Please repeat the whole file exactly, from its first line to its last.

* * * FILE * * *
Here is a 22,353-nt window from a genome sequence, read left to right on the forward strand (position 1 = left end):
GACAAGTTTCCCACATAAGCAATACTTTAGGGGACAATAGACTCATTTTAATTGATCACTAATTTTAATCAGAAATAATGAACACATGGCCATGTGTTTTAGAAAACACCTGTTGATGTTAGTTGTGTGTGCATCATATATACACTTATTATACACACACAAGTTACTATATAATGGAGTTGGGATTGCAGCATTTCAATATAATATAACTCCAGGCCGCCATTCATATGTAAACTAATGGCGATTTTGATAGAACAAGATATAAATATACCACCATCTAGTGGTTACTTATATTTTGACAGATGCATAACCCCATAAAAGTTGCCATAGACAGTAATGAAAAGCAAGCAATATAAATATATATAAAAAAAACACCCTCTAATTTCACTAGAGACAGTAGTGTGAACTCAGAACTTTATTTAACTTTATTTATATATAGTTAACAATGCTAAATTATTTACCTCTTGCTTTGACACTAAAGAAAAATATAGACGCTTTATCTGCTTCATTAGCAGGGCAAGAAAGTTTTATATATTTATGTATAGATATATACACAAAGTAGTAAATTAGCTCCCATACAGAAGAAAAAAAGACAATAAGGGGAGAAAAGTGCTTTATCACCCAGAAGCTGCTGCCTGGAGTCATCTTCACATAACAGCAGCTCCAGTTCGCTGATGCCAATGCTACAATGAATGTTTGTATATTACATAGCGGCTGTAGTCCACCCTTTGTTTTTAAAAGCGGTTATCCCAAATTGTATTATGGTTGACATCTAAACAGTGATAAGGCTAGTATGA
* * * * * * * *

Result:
Here is a 22,353-nt window from a genome sequence, read left to right on the forward strand (position 1 = left end):
GACAAGTTTCCCACATAAGCAATACTTTAGGGGACAATAGACTCATTTTAATTGATCACTAATTTTAATCAGAAATAATGAACACATGGCCATGTGTTTTAGAAAACACCTGTTGATGTTAGTTGTGTGTGCATCATATATACACTTATTATACACACACAAGTTACTATATAATGGAGTTGGGATTGCAGCATTTCAATATAATATAACTCCAGGCCGCCATTCATATGTAAACTAATGGCGATTTTGATAGAACAAGATATAAATATACCACCATCTAGTGGTTACTTATATTTTGACAGATGCATAACCCCATAAAAGTTGCCATAGACAGTAATGAAAAGCAAGCAATATAAATATATATAAAAAAAACACCCTCTAATTTCACTAGAGACAGTAGTGTGAACTCAGAACTTTATTTAACTTTATTTATATATAGTTAACAATGCTAAATTATTTACCTCTTGCTTTGACACTAAAGAAAAATATAGACGCTTTATCTGCTTCATTAGCAGGGCAAGAAAGTTTTATATATTTATGTATAGATATATACACAAAGTAGTAAATTAGCTCCCATACAGAAGAAAAAAAGACAATAAGGGGAGAAAAGTGCTTTATCACCCAGAAGCTGCTGCCTGGAGTCATCTTCACATAACAGCAGCTCCAGTTCGCTGATGCCAATGCTACAATGAATGTTTGTATATTACATAGCGGCTGTAGTCCACCCTTTGTTTTTAAAAGCGGTTATCCCAAATTGTATTATGGTTGACATCTAAACAGTGATAAGGCTAGTATGA